Honey Gives A Guest A Chance To Write About A New Jersey Utopia

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December 30, 2010 · Posted in Notes from Above Ground 

By Honey van Blossom

(Honey is a Belgian Marxist former strip-tease artiste.)

Editor’s note: Honey is offering Tammy Williams-Anderson her column this month in order to learn that some tried to build a utopia in an unlikely place – New Jersey.


From personal collection (no date): The home of the Fuchs family in Jersey Homesteads, Roosevelt, New Jersey. Photograph taken about 1941.

Urban Planning attracts idealists. Idealists are always looking for utopia – the opportunity to make improvements in the lives and environments of humans. As an adjective the word utopian is defined as,”Excellent, but existing only in fancy or theory; ideal.”

As a noun the word means,” One who advocates impractical reforms; a visionary” (Funk and Wagnall, 1976). As can be seen by meditating on the definitions for a bit, the word is a sort of contradiction in terms. That makes sense considering the word’s heritage comes from the Greek words ou which means no or not, and topia which comes from the word topos meaning place. The literal translation is “no place” or “not a place” – not to be confused with dystopia, which means bad place (where we may be living in the future if we cannot sustain our life support systems). It would seem that any utopia, by the definition of the word, has only a relatively short life span. But that is not a deterrent to those attempting to affect change.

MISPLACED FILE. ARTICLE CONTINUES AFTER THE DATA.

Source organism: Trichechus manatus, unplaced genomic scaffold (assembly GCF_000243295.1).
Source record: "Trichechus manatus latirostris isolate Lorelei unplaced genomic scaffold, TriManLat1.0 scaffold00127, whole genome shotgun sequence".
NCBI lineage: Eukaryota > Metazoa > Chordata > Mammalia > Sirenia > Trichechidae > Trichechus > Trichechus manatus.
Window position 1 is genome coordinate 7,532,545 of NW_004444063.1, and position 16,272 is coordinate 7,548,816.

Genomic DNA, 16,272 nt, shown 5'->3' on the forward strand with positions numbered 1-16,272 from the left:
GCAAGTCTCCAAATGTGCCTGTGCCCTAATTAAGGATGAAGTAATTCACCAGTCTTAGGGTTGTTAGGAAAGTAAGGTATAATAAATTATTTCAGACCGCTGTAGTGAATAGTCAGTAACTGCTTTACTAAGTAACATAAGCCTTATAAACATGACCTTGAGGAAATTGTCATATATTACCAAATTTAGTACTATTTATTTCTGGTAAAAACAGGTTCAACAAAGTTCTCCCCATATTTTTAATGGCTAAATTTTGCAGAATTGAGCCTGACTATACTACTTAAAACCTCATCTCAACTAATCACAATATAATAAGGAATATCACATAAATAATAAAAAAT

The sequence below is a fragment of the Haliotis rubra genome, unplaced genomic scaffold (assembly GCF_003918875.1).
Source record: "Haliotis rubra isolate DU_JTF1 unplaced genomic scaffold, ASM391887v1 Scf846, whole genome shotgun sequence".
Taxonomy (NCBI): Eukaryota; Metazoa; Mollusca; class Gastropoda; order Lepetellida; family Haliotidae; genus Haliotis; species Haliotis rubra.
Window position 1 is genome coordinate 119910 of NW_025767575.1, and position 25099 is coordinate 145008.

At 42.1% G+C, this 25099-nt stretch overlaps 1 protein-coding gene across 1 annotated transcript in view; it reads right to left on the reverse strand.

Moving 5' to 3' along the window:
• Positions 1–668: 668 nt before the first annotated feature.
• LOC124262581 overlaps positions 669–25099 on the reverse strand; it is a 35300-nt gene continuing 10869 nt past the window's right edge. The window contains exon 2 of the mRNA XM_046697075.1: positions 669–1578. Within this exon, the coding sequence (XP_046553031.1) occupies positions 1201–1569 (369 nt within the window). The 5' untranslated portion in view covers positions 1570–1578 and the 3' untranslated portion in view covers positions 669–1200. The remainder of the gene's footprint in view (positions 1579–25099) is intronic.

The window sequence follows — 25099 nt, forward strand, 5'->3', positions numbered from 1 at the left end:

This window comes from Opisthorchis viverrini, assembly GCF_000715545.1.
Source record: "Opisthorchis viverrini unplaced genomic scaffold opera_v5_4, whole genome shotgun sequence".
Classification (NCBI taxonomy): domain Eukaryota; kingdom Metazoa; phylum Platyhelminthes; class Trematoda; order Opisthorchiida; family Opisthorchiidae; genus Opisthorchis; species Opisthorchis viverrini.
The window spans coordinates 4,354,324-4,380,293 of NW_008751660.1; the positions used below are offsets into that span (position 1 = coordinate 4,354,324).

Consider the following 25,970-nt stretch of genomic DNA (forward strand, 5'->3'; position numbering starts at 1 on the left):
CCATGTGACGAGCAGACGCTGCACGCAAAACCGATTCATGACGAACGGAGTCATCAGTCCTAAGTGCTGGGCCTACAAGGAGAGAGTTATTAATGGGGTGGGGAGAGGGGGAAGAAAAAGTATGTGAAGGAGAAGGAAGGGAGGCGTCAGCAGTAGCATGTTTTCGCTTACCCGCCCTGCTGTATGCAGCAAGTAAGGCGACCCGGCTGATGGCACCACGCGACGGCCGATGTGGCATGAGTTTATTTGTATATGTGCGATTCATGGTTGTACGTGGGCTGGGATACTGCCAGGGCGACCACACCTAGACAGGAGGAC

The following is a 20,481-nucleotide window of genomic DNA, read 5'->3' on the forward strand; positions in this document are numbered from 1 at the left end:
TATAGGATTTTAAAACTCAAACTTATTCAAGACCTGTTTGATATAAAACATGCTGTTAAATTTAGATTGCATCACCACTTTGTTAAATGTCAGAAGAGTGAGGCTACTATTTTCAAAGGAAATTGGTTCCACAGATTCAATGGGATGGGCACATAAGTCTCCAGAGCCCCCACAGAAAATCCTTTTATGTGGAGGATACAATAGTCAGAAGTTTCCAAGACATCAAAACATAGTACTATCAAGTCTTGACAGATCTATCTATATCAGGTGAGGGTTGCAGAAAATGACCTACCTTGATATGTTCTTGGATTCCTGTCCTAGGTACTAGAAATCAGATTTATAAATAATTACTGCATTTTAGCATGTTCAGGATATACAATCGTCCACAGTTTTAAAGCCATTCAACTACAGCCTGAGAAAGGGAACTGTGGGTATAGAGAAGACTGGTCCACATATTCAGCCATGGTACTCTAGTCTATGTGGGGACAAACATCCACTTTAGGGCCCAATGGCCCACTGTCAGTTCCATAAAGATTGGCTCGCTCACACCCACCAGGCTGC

In the late 19th and early part of the 20th century, cities were filling up with people faster than housing could be provided. The housing demand resulted in greedy building owners looking to turn an improved profit by squeezing as many people as possible into the least amount of space. Without housing restrictions in place yet, apartment owners were free to do as they please and apartment buildings became more like multi-level dungeons then abodes.

The only difference between the two is that the doors of dungeons are closed. The doors along the interior hallways in these tenement buildings (as they became known) were often propped open to allow for extra (though scant) circulation of air since what few windows were designed into the structures were inadequate because the buildings were so densely positioned in relation to each other that air could scarcely pass. To say the tenements were crowded is kind. The housing commissioners concluded that in New York that,”the tenement districts are places in which thousands of people are living in the smallest place in which it is possible for human beings to exist – crowded together in dark, ill-vented rooms, in many of which the sunlight never enters and in most of which fresh air is unknown.”

This mode of living existed from the late 1800’s into the 1920’s and though it was not an experience limited to Eastern European Jews, there were large numbers of them living this way. The other truth of tenement existence was the very hardscape, man-made nature of the physical surroundings. There were no plants, no tilled soil, and an extremely limited evidence of nature. If someone wanted to design a utopia for the people living in these tenements, it would require not much more than vision, coordination, and unprecedented way of doing things.